Libellus de locis sanctis
The German monk Theodoric visited the Holy Land in 1172, drafting a valuable travel report with precise indications about Nazareth.
In his description, he located the Grotto in an apse of the left aisle, as effectively demonstrated by Viaud’s excavations. Theodoric records alterations in the complex of the Grotto: instead of the two accesses remembered by Daniel, he spoke of a single entrance staircase with 15 steps. This information suggests that at a certain point the Crusaders restricted the passage to the Grotto to a single entrance, probably that to the west. The alteration may have been the result of the construction of the vaulted room where the pilgrims remembered the birth of the Virgin Mary. This room is probably the one that was later called the "Chapel of the Angel."
The description of Theodoric largely corresponds to what Quaresmi said in 1639 about the organisation of the areas of the Grotto.
« The most glorious city of Nazareth stands four miles to the west of Mount Tabor, on the road for Acco. A venerated church is built there, renowned for the honour of being a bishop’s seat and for the dedication made to the Holy Virgin Mary. In this church, in the left apse, you go down about fifteen steps to an underground grotto where towards the east, a small cross is indicated at the bottom of a deep altar, where (the incarnation) of Christ was annunciated to the Virgin Mary by Archangel Gabriel. Towards the left part of the altar, i.e. to the north, Joseph her husband, or the Saviour’s nurturer, lies buried; an altar has been positioned on top of the (burial). Moreover, to the south on the right, there is a place with a cross imprinted into the ground and arched on the top: here the Blessed Mother of God was born from Anna, her mother. »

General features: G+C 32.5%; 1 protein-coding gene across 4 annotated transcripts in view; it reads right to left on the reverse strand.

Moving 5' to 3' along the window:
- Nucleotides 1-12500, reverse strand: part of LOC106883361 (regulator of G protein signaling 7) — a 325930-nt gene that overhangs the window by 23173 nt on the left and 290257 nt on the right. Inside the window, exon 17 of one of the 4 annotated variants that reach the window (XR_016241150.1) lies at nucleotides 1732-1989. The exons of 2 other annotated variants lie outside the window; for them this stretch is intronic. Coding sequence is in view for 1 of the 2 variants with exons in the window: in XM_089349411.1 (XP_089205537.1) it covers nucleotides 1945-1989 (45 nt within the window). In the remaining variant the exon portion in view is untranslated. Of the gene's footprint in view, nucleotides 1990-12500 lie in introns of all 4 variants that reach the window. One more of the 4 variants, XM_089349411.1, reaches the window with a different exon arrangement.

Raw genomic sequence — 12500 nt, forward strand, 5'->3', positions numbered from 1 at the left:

Unofficial translation of an extract from: Itineraria Hierosilymitana Crucesignatorum, Vol. II, by Sabino de Sandoli, Jerusalem 1983, chapter XLVII, pp. 380-381